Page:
While the definition of “advisor” in the notifiable transactions regime is generally the same as for the reportable transactions regime, it is broad and the fact that no fee needs to be received raises questions as to whether individual employees and partners of advisory firms could be required to separately report. However, there is a special rule which provides that the filing of an information return by an employer would also cover off the obligations of its employees. There is also a question as to whether in‑house tax staff may be considered “advisors” and are thus also required to report.

Sample notifiable transactions

In February 2022, the Department of Finance released a backgrounder2 that set out a number of sample “designated” transactions (or series of transactions), as follows:

  • manipulating Canadian‑controlled private corporation status to avoid anti‑deferral rules that apply to investment income
  • creating loss straddle transactions using a partnership
  • avoiding the 21‑year deemed disposition of trust property
  • manipulating bankruptcy status to reduce a forgiven amount relating to a commercial obligation
  • relying on purpose tests in an anti-avoidance rule relating to tax attribute trading restrictions in order to avoid a deemed acquisition of control
  • using back‑to‑back arrangements to circumvent the thin capitalization and non‑resident withholding tax rules

Reporting obligation

Reporting requirements for the notifiable transactions regime are generally the same as for the reportable transactions regime, except for the special “employer” rule described above.


The penalties for failure to report are generally the same as for the reportable transactions regime.

Uncertain tax treatments

Bill C‑47 also introduces a requirement to disclose “uncertain tax treatments.” The rules will require a corporate taxpayer that meets all of the following conditions to annually report particular uncertain tax treatments:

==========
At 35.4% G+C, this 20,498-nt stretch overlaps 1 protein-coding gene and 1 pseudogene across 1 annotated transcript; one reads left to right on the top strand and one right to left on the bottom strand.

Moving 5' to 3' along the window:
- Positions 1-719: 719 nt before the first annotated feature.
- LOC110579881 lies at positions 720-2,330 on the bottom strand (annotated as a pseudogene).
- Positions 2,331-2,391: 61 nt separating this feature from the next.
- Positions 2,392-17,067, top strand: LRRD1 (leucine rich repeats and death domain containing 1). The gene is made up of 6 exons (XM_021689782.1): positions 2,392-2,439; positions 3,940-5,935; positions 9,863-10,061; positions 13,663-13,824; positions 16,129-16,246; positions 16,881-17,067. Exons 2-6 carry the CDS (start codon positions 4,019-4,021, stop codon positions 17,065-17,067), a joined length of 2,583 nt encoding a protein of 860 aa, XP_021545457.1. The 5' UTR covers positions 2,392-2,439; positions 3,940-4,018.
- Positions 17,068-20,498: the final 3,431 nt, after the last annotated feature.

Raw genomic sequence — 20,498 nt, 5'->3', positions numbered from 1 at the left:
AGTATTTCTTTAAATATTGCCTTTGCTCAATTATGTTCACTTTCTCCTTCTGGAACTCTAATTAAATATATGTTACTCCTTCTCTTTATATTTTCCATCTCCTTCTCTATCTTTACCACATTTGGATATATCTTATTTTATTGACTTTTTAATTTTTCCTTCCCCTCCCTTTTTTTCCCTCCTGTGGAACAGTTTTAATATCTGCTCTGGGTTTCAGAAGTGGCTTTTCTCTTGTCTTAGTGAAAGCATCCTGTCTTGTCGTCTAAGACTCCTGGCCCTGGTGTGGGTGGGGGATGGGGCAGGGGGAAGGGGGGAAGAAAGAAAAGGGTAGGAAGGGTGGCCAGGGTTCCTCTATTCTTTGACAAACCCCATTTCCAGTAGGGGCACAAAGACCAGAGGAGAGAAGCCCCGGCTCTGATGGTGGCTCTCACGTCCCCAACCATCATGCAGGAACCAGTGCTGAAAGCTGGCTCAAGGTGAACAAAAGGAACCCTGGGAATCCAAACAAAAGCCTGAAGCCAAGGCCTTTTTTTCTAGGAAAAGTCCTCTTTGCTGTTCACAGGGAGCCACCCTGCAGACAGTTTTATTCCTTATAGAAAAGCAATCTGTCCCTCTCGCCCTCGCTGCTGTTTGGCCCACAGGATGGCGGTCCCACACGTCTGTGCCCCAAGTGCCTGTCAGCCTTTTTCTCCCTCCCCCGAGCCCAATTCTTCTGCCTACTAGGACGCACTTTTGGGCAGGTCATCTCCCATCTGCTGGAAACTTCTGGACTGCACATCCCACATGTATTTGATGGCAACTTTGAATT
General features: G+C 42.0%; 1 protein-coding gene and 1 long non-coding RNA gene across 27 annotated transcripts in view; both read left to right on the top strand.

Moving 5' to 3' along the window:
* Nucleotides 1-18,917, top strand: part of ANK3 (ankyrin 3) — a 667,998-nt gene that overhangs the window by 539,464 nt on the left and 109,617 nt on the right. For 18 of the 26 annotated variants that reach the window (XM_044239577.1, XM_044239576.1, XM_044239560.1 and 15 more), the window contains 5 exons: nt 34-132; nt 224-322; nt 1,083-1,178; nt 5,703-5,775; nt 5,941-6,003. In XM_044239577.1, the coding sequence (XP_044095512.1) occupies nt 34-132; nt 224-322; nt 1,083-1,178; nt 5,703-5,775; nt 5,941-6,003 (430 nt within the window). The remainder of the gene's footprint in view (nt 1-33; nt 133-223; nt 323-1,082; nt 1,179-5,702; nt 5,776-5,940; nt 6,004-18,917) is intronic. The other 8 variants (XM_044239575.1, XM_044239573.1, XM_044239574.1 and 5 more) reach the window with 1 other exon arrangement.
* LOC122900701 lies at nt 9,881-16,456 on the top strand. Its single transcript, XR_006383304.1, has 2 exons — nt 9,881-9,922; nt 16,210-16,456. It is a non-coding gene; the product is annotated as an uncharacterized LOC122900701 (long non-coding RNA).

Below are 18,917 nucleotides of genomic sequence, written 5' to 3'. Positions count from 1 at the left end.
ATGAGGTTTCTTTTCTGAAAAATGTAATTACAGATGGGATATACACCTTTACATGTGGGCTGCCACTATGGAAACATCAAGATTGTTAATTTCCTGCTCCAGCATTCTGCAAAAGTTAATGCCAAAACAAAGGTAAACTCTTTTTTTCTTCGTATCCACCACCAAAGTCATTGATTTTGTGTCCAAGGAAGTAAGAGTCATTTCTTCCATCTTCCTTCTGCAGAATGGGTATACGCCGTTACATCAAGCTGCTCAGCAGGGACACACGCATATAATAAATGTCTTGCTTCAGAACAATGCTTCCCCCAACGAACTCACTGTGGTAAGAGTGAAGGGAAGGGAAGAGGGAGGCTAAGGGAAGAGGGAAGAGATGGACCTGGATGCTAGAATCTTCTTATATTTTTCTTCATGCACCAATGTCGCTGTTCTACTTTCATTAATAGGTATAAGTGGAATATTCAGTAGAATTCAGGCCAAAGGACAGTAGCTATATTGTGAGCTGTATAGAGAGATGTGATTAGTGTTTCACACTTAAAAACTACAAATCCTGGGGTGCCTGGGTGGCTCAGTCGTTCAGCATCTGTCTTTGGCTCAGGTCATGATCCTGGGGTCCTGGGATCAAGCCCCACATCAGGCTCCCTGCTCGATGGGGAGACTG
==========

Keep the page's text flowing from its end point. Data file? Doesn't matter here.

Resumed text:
• the corporation is required to file a Canadian income tax return, and has at least $50 million in assets at the end of the relevant taxation year
  • the corporation, or a group of which the corporation is a member, has audited financial statements prepared in accordance with International Financial Reporting Standards or other country‑specific generally accepted accounting principles relevant for corporations that are listed on a stock exchange outside Canada
  • there is an uncertain tax treatment related to the corporation’s Canadian income tax that is reflected in the audited financial statements of the corporation or of a group of which it is a member

An uncertain tax treatment is a tax treatment for which uncertainty is reflected in the financial statements of the corporation or of a group of which it is a member. This is generally understood to mean a tax position for which a “more likely than not” threshold of comfort has not been attained.

Reporting obligation

Reporting of all uncertain tax treatments for a taxation year would be made in one prescribed information return that is due at the same time as the reporting corporation’s Canadian income tax return.


Penalties for late‑filing an uncertain tax treatments information return are $2,000 per week per unreported item, up to a maximum of $100,000 per item.

Assessment limitation period